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The remains of the Orphir Round Church (or Round Kirk), dedicated to Saint Nicholas, are located in Orphir Parish on the Mainland of Orkney, Scotland. It is thought to have been built by jarl (earl) Haakon Paulsson (earl from 1103 to 1123) as penance for murduring his cousin and co-ruler Magnus Erlendsson (later Saint Magnus) in the late 11th or early 12th century. According to the Orkneyinga saga, earl Haakon took sole power in 1117 after the killing of Magnus, and the round kirk was later rededicated to St Magnus. The saga refers to a "large drinking-hall" with a "magnificent church" nearby. The remains of the drinking hall, known as the Earl's Bu, can still be seen, as well as a later Norse horizontal watermill.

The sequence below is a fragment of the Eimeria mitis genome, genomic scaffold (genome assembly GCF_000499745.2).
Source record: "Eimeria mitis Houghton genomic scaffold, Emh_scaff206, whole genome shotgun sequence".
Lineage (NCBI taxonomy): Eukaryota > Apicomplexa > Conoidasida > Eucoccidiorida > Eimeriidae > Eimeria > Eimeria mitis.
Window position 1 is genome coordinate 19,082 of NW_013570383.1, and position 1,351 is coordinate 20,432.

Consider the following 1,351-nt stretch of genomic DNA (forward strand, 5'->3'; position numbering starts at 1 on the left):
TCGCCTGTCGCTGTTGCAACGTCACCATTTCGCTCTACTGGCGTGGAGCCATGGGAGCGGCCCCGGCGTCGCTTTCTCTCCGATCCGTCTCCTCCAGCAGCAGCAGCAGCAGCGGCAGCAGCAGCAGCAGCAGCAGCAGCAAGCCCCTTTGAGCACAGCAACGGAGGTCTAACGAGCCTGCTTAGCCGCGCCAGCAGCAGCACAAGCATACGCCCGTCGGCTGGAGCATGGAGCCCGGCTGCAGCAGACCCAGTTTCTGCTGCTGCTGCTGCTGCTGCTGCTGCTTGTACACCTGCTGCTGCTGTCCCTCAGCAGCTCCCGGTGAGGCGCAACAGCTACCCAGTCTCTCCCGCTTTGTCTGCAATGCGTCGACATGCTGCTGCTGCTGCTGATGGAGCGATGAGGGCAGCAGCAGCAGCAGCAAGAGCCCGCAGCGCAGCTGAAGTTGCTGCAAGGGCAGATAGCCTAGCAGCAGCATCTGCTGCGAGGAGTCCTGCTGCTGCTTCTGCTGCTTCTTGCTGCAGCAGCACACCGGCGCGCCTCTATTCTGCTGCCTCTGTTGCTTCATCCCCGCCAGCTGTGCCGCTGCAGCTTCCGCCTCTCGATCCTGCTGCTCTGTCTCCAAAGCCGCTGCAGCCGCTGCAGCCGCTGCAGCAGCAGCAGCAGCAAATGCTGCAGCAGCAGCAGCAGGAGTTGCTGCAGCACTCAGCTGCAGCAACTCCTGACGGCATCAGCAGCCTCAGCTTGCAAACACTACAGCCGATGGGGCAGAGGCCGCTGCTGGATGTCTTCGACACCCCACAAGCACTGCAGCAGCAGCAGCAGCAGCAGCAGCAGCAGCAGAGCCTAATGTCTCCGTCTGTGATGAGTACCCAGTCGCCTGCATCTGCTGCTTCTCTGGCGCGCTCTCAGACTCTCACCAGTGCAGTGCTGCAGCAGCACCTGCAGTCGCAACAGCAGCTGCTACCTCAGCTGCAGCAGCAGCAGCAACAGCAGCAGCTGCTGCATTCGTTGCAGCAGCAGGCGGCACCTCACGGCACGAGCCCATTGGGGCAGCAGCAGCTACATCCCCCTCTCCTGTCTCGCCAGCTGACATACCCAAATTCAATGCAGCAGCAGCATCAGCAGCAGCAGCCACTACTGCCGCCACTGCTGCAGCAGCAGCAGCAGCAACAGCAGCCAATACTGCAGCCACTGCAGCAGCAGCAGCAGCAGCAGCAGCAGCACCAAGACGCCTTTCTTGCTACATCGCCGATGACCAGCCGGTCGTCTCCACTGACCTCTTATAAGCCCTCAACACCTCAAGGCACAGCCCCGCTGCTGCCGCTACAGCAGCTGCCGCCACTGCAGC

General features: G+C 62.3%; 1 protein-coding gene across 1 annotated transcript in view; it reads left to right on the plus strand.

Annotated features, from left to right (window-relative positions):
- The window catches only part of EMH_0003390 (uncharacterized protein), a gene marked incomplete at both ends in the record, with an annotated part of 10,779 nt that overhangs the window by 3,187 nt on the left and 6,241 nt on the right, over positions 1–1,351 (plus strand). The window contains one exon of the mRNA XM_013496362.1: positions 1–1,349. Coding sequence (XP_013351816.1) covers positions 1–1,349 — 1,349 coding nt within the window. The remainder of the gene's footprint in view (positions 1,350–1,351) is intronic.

It is the oldest surviving round church in Scotland. The building's design was inspired by the Church of the Holy Sepulchre in Jerusalem. It consisted of an apse on the eastern side of its 6-metre (20 ft) wide circular nave. It consisted of a circular nave about six metres in diameter with a semicircular apse with a central window. The walls are one metre thick.
Almost the whole church survived until 1757, when most of it was demolished to provide stone for the new parish kirk, which has also now been demolished. Only the apse and a small segment of the round kirk's nave wall now survive. The site is now in the care of Historic Environment Scotland and is open to the public. The remains are protected as a scheduled monument.